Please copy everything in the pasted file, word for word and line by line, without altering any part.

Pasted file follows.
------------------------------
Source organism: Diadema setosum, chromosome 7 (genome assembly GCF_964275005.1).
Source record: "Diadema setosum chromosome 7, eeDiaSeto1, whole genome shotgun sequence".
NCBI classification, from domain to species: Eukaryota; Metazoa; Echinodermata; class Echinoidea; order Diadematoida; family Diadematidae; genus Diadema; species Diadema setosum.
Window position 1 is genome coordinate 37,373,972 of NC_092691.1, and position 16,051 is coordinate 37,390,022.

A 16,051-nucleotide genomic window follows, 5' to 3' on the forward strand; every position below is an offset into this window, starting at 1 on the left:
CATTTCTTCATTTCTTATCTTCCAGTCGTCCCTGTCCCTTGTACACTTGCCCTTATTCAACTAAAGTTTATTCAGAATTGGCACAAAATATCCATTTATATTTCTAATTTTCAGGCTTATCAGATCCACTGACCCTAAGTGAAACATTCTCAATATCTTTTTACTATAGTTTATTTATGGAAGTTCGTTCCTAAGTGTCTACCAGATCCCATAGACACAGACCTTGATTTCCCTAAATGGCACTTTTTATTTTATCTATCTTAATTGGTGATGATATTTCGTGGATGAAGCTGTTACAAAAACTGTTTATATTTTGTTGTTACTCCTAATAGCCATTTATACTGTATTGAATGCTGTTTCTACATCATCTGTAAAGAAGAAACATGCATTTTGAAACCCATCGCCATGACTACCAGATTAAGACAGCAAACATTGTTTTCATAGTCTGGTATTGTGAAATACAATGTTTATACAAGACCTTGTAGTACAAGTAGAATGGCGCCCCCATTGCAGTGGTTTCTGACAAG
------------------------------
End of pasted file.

Source organism: Diadema setosum, chromosome 7 (genome assembly GCF_964275005.1).
Source record: "Diadema setosum chromosome 7, eeDiaSeto1, whole genome shotgun sequence".
NCBI classification, from domain to species: Eukaryota; Metazoa; Echinodermata; class Echinoidea; order Diadematoida; family Diadematidae; genus Diadema; species Diadema setosum.
Window position 1 is genome coordinate 37,373,972 of NC_092691.1, and position 16,051 is coordinate 37,390,022.

A 16,051-nucleotide genomic window follows, 5' to 3' on the forward strand; every position below is an offset into this window, starting at 1 on the left:
CATTTCTTCATTTCTTATCTTCCAGTCGTCCCTGTCCCTTGTACACTTGCCCTTATTCAACTAAAGTTTATTCAGAATTGGCACAAAATATCCATTTATATTTCTAATTTTCAGGCTTATCAGATCCACTGACCCTAAGTGAAACATTCTCAATATCTTTTTACTATAGTTTATTTATGGAAGTTCGTTCCTAAGTGTCTACCAGATCCCATAGACACAGACCTTGATTTCCCTAAATGGCACTTTTTATTTTATCTATCTTAATTGGTGATGATATTTCGTGGATGAAGCTGTTACAAAAACTGTTTATATTTTGTTGTTACTCCTAATAGCCATTTATACTGTATTGAATGCTGTTTCTACATCATCTGTAAAGAAGAAACATGCATTTTGAAACCCATCGCCATGACTACCAGATTAAGACAGCAAACATTGTTTTCATAGTCTGGTATTGTGAAATACAATGTTTATACAAGACCTTGTAGTACAAGTAGAATGGCGCCCCCATTGCAGTGGTTTCTGACAAG